When BATF agents first blew the whistle on what is now known as Operation Fast and Furious, the rationale offered by DoJ for such an evidently foolish operation was that it was designed to allow BATF to track and prosecute the leaders of the Mexican drug cartels. As more information surfaced from the Mexican government and the BATF’s Mexican bureau chief specifying that none of them knew anything of this operation, many of us who were paying a bit closer attention to the case immediately smelled the first foul scent of corruption. Continue reading
Scandal: For incompetence alone, Attorney General Eric Holder should resign in the wake of the illegal “Fast and Furious” gunrunning scandal. But fresh news that he knew of it and is covering it up warrants impeachment…
…If we can find obscure terrorists in Pakistan and Afghanistan and blow them to kingdom come, why can’t we do the same to the very real danger right at our own door? Mexico is losing the battle. It’s time to do what they cannot. We have the technology and the ability. Obama is big on knocking off leaders of sovereign nations in the Middle East and Africa but is impotent when it comes to the threat next door. He’d rather disarm US citizens… via Flopping Aces.
…No one at DOJ is known to have been held accountable for this attack on Dodson. Meanwhile, the whistleblowers who blew the top off Fast and Furious are paying the price.
- Agent John Dodson, after nearly a year of harassment, including being given menial assignments and being barred from areas of the ATF building in Phoenix, is in the process of trying to sell his home in Arizona so he can transfer to South Carolina.
- Agent Larry Alt transferred to Florida. He still has unresolved legal claims against the ATF.
- Agent Pete Forcelli was demoted to a desk job after he testified before Congress. He has requested an internal investigation to address retaliation targeting him.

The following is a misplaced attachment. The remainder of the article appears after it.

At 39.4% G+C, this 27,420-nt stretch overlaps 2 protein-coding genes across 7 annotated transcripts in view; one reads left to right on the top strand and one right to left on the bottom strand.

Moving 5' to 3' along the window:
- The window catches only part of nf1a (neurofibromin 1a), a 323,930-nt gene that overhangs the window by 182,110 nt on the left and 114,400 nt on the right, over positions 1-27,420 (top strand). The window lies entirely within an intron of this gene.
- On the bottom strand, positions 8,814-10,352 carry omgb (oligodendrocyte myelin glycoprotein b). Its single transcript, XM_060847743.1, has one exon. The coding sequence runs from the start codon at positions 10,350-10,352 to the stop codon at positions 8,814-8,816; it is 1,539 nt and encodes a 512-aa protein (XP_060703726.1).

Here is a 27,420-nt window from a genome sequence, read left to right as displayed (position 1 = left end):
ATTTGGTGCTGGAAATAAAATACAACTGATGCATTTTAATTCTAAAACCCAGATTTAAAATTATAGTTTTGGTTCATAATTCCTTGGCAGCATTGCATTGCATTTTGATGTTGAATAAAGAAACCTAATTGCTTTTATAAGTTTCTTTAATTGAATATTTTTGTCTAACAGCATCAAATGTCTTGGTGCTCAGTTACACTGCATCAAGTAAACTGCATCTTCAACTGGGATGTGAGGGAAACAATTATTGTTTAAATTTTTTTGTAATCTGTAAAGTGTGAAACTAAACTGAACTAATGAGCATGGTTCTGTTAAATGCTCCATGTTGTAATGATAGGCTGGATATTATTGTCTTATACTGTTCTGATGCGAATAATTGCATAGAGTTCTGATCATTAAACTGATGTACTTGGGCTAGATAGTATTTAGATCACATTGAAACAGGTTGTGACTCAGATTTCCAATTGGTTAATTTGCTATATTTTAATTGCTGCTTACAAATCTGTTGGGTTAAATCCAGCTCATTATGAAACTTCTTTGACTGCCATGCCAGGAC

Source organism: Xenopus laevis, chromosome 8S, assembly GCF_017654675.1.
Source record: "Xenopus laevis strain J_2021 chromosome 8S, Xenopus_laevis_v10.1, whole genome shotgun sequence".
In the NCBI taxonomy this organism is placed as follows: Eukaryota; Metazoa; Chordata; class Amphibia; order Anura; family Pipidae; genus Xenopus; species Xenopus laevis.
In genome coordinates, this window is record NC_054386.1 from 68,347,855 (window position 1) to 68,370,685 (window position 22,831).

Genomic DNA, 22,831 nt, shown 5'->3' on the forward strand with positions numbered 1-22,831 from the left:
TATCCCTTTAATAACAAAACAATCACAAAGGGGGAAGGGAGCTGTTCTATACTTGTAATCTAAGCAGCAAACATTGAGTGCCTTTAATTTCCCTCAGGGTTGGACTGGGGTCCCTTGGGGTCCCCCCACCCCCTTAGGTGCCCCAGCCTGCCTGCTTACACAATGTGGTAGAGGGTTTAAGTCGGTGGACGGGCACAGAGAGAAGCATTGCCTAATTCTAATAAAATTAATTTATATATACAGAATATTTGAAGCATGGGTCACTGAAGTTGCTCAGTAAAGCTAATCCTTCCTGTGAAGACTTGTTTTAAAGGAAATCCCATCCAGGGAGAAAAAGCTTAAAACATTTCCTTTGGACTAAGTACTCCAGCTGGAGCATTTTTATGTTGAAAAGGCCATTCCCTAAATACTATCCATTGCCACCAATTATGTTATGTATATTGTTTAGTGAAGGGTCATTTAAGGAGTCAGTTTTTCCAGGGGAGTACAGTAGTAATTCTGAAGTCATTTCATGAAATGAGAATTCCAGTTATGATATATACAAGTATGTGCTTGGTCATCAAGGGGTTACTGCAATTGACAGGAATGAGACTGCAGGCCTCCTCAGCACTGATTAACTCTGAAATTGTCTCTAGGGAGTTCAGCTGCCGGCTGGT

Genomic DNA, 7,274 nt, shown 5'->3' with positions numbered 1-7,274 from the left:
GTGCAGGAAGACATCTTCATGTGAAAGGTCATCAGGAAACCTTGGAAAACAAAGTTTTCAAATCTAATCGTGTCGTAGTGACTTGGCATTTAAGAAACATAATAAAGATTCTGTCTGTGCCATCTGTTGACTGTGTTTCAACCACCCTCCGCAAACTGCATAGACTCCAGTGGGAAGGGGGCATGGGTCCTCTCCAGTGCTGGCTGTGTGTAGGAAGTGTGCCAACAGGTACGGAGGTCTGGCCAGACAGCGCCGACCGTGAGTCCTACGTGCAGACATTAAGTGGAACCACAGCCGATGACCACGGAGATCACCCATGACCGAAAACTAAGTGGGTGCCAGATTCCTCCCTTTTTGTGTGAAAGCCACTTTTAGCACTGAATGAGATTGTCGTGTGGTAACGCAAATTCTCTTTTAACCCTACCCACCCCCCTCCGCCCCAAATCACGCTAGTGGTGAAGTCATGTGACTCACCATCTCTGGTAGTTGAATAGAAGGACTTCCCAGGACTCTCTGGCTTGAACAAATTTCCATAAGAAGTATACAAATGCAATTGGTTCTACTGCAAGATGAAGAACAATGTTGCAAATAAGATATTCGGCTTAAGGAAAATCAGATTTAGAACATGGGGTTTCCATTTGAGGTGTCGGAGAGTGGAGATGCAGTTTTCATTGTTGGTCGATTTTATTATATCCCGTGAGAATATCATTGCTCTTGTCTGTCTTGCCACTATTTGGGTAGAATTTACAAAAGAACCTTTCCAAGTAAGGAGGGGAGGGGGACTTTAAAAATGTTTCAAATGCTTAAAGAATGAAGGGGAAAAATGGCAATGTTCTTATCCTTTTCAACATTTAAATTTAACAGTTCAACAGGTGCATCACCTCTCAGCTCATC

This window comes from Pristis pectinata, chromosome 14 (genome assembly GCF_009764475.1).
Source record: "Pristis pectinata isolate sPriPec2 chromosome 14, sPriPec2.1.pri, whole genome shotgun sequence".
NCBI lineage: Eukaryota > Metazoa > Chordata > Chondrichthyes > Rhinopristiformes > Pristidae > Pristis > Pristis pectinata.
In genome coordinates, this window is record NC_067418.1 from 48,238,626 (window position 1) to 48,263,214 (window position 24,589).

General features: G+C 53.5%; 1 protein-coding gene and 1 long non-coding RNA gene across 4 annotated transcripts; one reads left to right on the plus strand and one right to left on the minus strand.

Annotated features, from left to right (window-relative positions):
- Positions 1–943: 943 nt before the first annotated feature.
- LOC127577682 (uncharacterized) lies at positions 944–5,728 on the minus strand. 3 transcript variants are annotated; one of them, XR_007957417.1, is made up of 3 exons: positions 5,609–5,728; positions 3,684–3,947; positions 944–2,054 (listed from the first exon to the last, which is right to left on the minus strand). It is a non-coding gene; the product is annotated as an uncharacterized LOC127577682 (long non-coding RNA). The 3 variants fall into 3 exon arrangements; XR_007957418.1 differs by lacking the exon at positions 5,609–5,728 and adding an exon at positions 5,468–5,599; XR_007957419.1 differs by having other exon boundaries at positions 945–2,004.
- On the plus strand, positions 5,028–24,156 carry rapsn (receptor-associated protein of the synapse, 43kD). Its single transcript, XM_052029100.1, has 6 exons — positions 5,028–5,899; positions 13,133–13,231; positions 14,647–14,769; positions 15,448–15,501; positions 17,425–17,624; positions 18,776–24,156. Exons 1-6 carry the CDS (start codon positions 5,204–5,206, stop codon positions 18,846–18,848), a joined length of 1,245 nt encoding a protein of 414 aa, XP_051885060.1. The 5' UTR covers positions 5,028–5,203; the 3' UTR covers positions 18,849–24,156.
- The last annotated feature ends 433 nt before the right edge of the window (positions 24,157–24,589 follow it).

- Agent James Casa took a transfer to Florida.
- Agent Carlos Canino, who was a deputy attache in Mexico City, was moved to Tucson.
Meanwhile the officials who went along with the operation and its subsequent cover up have mostly been rewarded.
- Former Acting ATF Chief Ken Melson, after refusing to be a scapegoat for this operation, became an adviser in the Office of Legal Affairs in Washington, D.C.
- Acting Deputy Director Billy Hoover is now the special agent in charge of the D.C. office.
- Deputy Director for Field Operations William McMahon—he’d received detailed briefings Fast and Furious—is now at the ATF’s Office of Internal Affairs.
- Former Special Agent in Charge of Phoenix William Newell—he oversaw Fast and Furious and lied by saying guns hadn’t been allowed to go south of the border—is now at the Office of Management in Washington, D.C.
- Phoenix Deputy Chief George Gillette is now in to Washington, D.C., as ATF’s liaison to the U.S. Marshal’s Service.
- ATF Group Supervisor David Voth—he managed Fast and Furious out of the Phoenix office—is now in a management position in Washington, D.C.
- Agent Hope McCallister—she had management duties on the team that ran Fast and Furious—was given a “Lifesaving Award” after it came to light she’d ordered agents to stop tailing suspects who the ATF had allowed to buy guns.
Documents obtained by CBS News show that the Bureau of Alcohol Tobacco, Firearms and Explosives ATF discussed using their covert operation “Fast and Furious” to argue for controversial new rules about gun sales.
In Fast and Furious, ATF secretly encouraged gun dealers to sell to suspected traffickers for Mexican drug cartels to go after the “big fish.” But ATF whistleblowers told CBS News and Congress it was a dangerous practice called “gunwalking,” and it put thousands of weapons on the street. Many were used in violent crimes in Mexico. Two were found at the murder scene of a U.S. Border Patrol agent.